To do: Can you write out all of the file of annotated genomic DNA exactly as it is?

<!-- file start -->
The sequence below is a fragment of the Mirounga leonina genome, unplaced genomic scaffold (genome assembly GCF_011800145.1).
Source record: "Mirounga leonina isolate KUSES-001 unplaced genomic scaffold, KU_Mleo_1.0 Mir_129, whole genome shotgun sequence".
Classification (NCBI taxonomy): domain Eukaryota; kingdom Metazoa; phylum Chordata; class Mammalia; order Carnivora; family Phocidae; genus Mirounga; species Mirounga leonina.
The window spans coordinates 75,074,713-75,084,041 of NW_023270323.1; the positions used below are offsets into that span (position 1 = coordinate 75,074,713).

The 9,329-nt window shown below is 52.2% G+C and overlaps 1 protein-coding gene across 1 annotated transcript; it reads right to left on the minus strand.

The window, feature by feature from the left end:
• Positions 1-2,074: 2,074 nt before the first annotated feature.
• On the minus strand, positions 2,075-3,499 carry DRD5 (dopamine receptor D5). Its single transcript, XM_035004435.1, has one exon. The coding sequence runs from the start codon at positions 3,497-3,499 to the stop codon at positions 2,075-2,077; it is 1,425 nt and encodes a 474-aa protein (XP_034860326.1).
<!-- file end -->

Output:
The sequence below is a fragment of the Mirounga leonina genome, unplaced genomic scaffold (genome assembly GCF_011800145.1).
Source record: "Mirounga leonina isolate KUSES-001 unplaced genomic scaffold, KU_Mleo_1.0 Mir_129, whole genome shotgun sequence".
Classification (NCBI taxonomy): domain Eukaryota; kingdom Metazoa; phylum Chordata; class Mammalia; order Carnivora; family Phocidae; genus Mirounga; species Mirounga leonina.
The window spans coordinates 75,074,713-75,084,041 of NW_023270323.1; the positions used below are offsets into that span (position 1 = coordinate 75,074,713).

The 9,329-nt window shown below is 52.2% G+C and overlaps 1 protein-coding gene across 1 annotated transcript; it reads right to left on the minus strand.

The window, feature by feature from the left end:
• Positions 1-2,074: 2,074 nt before the first annotated feature.
• On the minus strand, positions 2,075-3,499 carry DRD5 (dopamine receptor D5). Its single transcript, XM_035004435.1, has one exon. The coding sequence runs from the start codon at positions 3,497-3,499 to the stop codon at positions 2,075-2,077; it is 1,425 nt and encodes a 474-aa protein (XP_034860326.1).